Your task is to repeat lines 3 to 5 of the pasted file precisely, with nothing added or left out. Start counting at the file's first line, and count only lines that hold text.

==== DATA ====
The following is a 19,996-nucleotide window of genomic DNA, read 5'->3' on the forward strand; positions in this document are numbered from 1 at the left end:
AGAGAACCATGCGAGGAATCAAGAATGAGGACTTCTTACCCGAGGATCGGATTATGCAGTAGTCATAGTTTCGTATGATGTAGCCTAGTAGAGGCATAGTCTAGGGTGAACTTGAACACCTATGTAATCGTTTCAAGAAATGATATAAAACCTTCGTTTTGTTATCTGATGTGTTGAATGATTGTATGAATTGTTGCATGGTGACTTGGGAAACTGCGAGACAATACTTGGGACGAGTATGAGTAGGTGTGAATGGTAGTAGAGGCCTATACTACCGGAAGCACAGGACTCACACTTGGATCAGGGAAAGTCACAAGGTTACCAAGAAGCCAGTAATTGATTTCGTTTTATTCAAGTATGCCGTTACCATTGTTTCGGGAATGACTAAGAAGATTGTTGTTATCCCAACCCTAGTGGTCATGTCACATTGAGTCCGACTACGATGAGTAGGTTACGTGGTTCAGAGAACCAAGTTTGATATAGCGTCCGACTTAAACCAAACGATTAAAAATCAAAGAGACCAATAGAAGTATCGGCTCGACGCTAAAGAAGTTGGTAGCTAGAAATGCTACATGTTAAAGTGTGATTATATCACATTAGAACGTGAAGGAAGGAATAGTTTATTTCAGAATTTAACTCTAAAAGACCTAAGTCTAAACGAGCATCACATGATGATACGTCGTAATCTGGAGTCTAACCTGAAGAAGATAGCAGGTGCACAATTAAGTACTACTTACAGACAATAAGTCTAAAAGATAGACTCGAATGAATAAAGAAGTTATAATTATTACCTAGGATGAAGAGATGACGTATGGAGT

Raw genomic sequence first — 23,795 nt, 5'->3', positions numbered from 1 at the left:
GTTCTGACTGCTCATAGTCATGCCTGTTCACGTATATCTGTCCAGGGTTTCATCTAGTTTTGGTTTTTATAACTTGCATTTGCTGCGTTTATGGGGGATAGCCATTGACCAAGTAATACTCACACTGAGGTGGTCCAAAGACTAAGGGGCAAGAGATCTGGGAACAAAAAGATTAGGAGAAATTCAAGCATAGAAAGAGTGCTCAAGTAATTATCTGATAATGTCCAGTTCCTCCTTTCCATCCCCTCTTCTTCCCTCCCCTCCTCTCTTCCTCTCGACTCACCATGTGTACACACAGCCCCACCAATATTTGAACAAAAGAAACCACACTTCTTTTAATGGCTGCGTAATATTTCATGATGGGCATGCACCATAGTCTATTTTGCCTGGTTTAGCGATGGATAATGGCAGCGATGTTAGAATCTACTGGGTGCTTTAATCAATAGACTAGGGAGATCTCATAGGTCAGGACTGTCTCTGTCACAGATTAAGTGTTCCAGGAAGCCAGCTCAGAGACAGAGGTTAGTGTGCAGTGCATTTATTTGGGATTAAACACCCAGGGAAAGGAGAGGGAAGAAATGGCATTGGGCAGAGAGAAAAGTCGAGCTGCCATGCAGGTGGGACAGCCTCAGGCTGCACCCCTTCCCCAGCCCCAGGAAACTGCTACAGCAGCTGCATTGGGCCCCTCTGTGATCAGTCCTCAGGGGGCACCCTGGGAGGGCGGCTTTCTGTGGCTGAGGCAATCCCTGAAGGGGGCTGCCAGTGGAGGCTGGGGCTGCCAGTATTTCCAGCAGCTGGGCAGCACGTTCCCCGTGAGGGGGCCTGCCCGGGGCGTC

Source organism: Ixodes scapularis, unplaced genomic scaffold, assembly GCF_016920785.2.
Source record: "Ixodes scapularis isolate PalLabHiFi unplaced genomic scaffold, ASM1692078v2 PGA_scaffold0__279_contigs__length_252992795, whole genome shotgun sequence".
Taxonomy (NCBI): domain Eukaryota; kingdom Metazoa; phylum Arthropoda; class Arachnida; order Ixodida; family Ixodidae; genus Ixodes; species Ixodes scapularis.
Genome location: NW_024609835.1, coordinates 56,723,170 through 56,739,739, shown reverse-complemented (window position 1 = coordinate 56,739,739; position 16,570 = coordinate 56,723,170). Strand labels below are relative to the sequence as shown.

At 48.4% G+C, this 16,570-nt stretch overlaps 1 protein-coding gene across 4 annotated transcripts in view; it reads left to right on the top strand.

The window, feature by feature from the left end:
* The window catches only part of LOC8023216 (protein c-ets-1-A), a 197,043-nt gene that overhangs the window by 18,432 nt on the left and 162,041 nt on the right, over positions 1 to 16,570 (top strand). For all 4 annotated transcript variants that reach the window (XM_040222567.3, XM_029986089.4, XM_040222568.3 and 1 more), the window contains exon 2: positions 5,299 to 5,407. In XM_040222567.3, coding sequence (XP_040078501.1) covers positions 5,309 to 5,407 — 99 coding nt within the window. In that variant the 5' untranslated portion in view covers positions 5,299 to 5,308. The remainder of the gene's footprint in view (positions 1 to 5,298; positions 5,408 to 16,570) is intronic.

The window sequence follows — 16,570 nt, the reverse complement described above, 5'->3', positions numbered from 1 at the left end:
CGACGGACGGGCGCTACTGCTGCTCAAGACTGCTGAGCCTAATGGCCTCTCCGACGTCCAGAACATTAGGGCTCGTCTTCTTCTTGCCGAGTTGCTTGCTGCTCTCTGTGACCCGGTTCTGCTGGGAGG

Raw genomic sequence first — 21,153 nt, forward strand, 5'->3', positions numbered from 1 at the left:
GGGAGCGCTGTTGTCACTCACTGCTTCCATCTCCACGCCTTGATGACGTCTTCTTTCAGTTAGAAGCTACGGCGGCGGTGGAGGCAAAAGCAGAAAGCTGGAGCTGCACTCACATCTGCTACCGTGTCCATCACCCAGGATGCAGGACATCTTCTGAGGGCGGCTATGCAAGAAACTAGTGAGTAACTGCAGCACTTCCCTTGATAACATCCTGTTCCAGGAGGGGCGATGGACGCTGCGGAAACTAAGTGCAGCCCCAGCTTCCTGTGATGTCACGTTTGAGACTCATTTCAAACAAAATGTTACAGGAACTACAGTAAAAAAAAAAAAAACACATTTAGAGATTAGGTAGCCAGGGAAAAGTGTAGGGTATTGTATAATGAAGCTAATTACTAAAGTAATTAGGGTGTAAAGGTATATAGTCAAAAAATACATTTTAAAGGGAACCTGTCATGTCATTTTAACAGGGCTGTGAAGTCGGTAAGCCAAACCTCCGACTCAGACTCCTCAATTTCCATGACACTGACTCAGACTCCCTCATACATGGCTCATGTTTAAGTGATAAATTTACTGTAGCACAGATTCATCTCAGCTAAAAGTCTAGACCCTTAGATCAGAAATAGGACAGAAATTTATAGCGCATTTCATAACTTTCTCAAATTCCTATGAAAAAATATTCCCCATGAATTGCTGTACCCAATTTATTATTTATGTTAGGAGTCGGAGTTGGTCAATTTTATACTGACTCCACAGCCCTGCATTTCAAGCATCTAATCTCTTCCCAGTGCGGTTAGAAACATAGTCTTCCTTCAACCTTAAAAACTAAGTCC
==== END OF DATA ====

Raw genomic sequence first — 23,795 nt, 5'->3', positions numbered from 1 at the left:
GTTCTGACTGCTCATAGTCATGCCTGTTCACGTATATCTGTCCAGGGTTTCATCTAGTTTTGGTTTTTATAACTTGCATTTGCTGCGTTTATGGGGGATAGCCATTGACCAAGTAATACTCACACTGAGGTGGTCCAAAGACTAAGGGGCAAGAGATCTGGGAACAAAAAGATTAGGAGAAATTCAAGCATAGAAAGAGTGCTCAAGTAATTATCTGATAATGTCCAGTTCCTCCTTTCCATCCCCTCTTCTTCCCTCCCCTCCTCTCTTCCTCTCGACTCACCATGTGTACACACAGCCCCACCAATATTTGAACAAAAGAAACCACACTTCTTTTAATGGCTGCGTAATATTTCATGATGGGCATGCACCATAGTCTATTTTGCCTGGTTTAGCGATGGATAATGGCAGCGATGTTAGAATCTACTGGGTGCTTTAATCAATAGACTAGGGAGATCTCATAGGTCAGGACTGTCTCTGTCACAGATTAAGTGTTCCAGGAAGCCAGCTCAGAGACAGAGGTTAGTGTGCAGTGCATTTATTTGGGATTAAACACCCAGGGAAAGGAGAGGGAAGAAATGGCATTGGGCAGAGAGAAAAGTCGAGCTGCCATGCAGGTGGGACAGCCTCAGGCTGCACCCCTTCCCCAGCCCCAGGAAACTGCTACAGCAGCTGCATTGGGCCCCTCTGTGATCAGTCCTCAGGGGGCACCCTGGGAGGGCGGCTTTCTGTGGCTGAGGCAATCCCTGAAGGGGGCTGCCAGTGGAGGCTGGGGCTGCCAGTATTTCCAGCAGCTGGGCAGCACGTTCCCCGTGAGGGGGCCTGCCCGGGGCGTC

Source organism: Ixodes scapularis, unplaced genomic scaffold, assembly GCF_016920785.2.